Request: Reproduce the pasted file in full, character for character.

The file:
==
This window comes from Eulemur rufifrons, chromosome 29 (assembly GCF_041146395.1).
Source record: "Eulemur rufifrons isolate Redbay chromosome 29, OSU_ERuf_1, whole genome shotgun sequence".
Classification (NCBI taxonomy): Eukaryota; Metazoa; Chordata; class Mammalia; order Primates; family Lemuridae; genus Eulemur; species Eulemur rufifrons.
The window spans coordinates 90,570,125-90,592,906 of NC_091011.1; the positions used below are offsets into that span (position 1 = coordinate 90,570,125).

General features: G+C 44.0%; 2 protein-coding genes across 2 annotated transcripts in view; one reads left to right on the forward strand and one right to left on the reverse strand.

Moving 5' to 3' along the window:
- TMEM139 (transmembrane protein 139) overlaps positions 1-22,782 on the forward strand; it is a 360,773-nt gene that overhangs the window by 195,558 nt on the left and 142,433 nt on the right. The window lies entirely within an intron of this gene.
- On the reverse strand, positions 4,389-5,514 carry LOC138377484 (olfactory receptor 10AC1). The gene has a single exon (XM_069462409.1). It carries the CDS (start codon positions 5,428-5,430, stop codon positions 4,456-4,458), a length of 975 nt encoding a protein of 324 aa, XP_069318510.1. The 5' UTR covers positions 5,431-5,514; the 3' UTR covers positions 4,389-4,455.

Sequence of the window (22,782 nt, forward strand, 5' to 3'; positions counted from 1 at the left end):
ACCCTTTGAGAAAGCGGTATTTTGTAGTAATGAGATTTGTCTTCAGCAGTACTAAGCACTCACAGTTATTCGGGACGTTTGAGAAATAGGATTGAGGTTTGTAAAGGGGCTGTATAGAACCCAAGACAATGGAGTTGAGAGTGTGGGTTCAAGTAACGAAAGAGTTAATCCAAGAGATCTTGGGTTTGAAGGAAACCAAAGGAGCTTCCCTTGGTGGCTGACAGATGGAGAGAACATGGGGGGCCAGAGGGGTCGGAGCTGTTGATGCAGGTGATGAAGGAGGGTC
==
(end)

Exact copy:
This window comes from Eulemur rufifrons, chromosome 29 (assembly GCF_041146395.1).
Source record: "Eulemur rufifrons isolate Redbay chromosome 29, OSU_ERuf_1, whole genome shotgun sequence".
Classification (NCBI taxonomy): Eukaryota; Metazoa; Chordata; class Mammalia; order Primates; family Lemuridae; genus Eulemur; species Eulemur rufifrons.
The window spans coordinates 90,570,125-90,592,906 of NC_091011.1; the positions used below are offsets into that span (position 1 = coordinate 90,570,125).

General features: G+C 44.0%; 2 protein-coding genes across 2 annotated transcripts in view; one reads left to right on the forward strand and one right to left on the reverse strand.

Moving 5' to 3' along the window:
- TMEM139 (transmembrane protein 139) overlaps positions 1-22,782 on the forward strand; it is a 360,773-nt gene that overhangs the window by 195,558 nt on the left and 142,433 nt on the right. The window lies entirely within an intron of this gene.
- On the reverse strand, positions 4,389-5,514 carry LOC138377484 (olfactory receptor 10AC1). The gene has a single exon (XM_069462409.1). It carries the CDS (start codon positions 5,428-5,430, stop codon positions 4,456-4,458), a length of 975 nt encoding a protein of 324 aa, XP_069318510.1. The 5' UTR covers positions 5,431-5,514; the 3' UTR covers positions 4,389-4,455.

Sequence of the window (22,782 nt, forward strand, 5' to 3'; positions counted from 1 at the left end):
ACCCTTTGAGAAAGCGGTATTTTGTAGTAATGAGATTTGTCTTCAGCAGTACTAAGCACTCACAGTTATTCGGGACGTTTGAGAAATAGGATTGAGGTTTGTAAAGGGGCTGTATAGAACCCAAGACAATGGAGTTGAGAGTGTGGGTTCAAGTAACGAAAGAGTTAATCCAAGAGATCTTGGGTTTGAAGGAAACCAAAGGAGCTTCCCTTGGTGGCTGACAGATGGAGAGAACATGGGGGGCCAGAGGGGTCGGAGCTGTTGATGCAGGTGATGAAGGAGGGTC